Recycling at Brock
Published: Wednesday, October 31, 2012
Updated: Wednesday, October 31, 2012 11:10
Universities are meant to be at the forefront of new ideas and practices. Unfortunately, many have noticed that Brock is a little behind when it comes to recycling.
When I started at Brock three years ago I was disappointed by the quality and quantity of their recycling program. There weren’t enough blue bins on campus and there was no organic waste program. I was, however, admittedly pleased that my residence (Village) had recycling. Thankfully, during my time at Brock, I’ve witnessed improvements to the recycling program and the introduction of an organic waste program. However, there is still a lot of room for improvement.
Brock’s last Annual Waste Audit Report was in 2011. This report looked at the many recycling programs at Brock and analyzed Brock’s waste to determine the amount that was being diverted from landfills. Impressively, Brock had attained a 73 per cent diversion rate, well above the provincial Ministry of Environment guideline of 60 per cent, but under Brock’s own target amount of 95 per cent.
Unfortunately, from 2010 to 2011 our rate of diversion actually decreased 6 per cent, meaning more recyclable and compostable materials made their way into our garbage than the previous year. According to the 2011 Waste Audit Report, of the materials still being sent to landfills, organic waste was the largest component of the overall waste – at 50 per cent. Half of the garbage we sent to the landfill could have been composted. At every location on campus, organics were the highest percentage of waste in the garbage, with the exception of MacKenzie Chown Complex and the Day Care Centre’s highest percentage of waste being paper towel and diapers, respectively.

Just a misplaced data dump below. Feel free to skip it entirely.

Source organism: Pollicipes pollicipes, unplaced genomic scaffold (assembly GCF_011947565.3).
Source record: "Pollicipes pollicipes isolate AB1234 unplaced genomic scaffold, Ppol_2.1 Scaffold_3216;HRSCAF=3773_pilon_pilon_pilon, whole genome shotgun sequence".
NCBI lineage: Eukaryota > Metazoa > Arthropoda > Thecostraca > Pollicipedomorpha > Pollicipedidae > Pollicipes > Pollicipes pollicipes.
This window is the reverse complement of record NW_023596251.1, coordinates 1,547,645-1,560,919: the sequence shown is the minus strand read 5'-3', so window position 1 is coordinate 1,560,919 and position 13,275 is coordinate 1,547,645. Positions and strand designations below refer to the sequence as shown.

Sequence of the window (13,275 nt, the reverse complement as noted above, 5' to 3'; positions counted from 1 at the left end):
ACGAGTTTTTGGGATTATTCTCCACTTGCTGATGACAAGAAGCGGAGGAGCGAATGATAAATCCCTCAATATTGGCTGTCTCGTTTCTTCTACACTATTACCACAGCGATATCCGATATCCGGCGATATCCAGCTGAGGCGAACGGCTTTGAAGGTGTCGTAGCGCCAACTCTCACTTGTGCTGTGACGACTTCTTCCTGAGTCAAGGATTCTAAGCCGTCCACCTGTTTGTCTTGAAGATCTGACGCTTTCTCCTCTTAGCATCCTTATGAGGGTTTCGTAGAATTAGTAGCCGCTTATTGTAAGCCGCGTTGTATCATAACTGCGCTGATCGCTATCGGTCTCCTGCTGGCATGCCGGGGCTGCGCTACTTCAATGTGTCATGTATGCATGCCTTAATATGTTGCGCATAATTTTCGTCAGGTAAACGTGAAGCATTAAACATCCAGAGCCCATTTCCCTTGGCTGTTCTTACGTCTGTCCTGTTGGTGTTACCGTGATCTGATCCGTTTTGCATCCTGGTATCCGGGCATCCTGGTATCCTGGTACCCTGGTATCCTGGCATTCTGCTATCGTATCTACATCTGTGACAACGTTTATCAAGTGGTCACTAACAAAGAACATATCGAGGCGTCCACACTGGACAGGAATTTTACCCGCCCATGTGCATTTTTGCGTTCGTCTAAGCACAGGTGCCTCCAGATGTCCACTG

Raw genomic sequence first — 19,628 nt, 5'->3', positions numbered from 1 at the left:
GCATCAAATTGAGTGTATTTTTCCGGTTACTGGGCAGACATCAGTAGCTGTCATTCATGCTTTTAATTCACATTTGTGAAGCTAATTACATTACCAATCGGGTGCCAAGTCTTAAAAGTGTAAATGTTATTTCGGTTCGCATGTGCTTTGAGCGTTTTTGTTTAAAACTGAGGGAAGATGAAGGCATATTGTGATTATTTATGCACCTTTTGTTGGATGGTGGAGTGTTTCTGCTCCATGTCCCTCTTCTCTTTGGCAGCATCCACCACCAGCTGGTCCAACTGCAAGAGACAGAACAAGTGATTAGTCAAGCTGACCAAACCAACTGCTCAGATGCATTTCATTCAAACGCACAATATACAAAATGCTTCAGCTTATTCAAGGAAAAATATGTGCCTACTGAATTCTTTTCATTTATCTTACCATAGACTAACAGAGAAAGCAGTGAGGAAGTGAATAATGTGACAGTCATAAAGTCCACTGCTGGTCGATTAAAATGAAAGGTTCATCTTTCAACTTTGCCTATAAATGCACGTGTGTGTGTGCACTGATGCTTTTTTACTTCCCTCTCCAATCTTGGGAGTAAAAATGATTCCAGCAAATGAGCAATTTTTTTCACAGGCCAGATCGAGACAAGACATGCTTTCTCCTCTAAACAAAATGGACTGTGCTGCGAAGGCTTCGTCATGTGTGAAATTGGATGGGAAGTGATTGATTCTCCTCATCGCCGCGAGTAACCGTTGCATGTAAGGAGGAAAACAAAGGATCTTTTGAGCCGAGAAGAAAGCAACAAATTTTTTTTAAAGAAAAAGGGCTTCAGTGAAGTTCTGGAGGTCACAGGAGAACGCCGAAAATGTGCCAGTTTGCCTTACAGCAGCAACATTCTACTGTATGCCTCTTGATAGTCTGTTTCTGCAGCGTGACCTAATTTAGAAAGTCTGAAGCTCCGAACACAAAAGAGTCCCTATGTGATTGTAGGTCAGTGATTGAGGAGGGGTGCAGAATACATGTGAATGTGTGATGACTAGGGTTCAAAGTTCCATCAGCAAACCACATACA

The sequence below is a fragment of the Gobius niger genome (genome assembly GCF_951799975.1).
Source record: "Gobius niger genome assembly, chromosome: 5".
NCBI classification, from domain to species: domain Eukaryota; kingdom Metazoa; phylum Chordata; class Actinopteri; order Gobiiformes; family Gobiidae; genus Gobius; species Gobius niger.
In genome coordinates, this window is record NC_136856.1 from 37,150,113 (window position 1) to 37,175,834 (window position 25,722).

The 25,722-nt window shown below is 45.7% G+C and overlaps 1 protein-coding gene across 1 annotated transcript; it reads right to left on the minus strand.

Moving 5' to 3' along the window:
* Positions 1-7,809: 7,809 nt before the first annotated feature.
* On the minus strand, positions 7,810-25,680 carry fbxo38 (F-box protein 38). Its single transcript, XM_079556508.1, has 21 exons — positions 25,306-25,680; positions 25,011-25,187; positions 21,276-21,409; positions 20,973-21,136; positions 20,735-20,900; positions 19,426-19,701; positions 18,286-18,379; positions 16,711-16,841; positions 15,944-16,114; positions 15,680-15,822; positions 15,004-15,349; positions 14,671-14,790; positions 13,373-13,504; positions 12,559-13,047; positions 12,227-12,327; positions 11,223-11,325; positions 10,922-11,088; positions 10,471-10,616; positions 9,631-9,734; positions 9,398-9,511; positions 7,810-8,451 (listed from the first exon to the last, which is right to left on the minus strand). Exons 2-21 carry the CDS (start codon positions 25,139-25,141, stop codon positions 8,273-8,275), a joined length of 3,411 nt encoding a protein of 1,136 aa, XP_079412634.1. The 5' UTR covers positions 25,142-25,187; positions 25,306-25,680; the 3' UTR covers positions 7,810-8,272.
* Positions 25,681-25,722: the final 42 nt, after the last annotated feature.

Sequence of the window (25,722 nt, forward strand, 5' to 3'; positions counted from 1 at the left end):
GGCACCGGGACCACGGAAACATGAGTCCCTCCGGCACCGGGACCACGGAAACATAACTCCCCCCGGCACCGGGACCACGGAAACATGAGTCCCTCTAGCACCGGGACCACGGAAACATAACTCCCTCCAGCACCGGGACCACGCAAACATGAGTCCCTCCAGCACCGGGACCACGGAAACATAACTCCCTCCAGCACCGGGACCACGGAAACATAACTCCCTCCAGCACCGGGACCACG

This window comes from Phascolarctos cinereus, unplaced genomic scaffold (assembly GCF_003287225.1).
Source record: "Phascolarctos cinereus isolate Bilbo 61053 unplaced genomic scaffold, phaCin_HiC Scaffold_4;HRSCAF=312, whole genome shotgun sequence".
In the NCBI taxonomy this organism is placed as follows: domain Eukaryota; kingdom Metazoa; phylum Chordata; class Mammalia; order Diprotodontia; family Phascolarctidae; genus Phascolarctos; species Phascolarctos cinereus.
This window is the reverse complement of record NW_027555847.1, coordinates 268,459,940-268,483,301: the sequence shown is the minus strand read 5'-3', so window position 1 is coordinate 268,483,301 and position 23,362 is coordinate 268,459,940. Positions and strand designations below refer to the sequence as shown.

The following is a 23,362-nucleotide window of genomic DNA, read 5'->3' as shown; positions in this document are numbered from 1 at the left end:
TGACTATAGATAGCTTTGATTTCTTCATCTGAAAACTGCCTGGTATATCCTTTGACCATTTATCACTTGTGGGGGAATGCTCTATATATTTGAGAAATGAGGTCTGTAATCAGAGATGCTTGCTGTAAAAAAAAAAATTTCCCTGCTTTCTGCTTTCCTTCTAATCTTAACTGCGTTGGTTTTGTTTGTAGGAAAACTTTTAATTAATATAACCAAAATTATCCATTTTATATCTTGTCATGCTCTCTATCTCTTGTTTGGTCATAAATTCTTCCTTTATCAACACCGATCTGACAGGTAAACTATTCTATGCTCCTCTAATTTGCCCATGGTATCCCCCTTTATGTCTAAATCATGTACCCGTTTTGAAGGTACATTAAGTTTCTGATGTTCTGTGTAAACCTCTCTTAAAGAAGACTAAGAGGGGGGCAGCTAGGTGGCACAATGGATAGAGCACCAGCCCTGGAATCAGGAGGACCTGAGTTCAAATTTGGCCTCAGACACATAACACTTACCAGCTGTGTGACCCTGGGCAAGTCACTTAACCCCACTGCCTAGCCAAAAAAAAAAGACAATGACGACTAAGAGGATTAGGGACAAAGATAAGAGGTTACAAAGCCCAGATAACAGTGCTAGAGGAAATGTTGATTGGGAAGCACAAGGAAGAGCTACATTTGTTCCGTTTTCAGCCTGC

In an effort to improve on their organic waste program, Brock now has organic recycling bins available for department and faculty lounges and kitchens on campus. This program started as a trial in Schmon Tower in Fall 2011 and was introduced campus-wide in Spring 2012. You can now request for a green bin to be added to your area by contacting Custodial Services at x3508.
Although it is good to see such an initiative begin at Brock, I’m disappointed that it isn’t more encompassing. The 2011 Waste Audit Report made it very clear that organics were the main component of Brock’s waste that could be diverted from landfills. I would have liked to see green bins implemented in more locations on campus where they would be available for students to take advantage of. Especially in Isaac’s and Walker Complex where they, according to the report, do not contribute nearly as much organic waste to the compost collection program as the other cafeterias.
In addition, I would like to see further attempts to increase the amount of recyclable plastics, paper and glass that are diverted from Brock’s waste. From my own observations, I’ve found lecture halls to be a common source of improperly disposed of recyclables. All lecture halls that have garbage bins should also have recycling bins.
Finally, if your lecture hall does not have the proper bin please hold on to your recycling until you come across the correct receptacle. If everyone put in a little bit more effort Brock could actually reach its goal of diverting 95 per cent of waste.
To see Brock’s Annual Waste Audit Report please visit brocku.ca/webfm_send/254.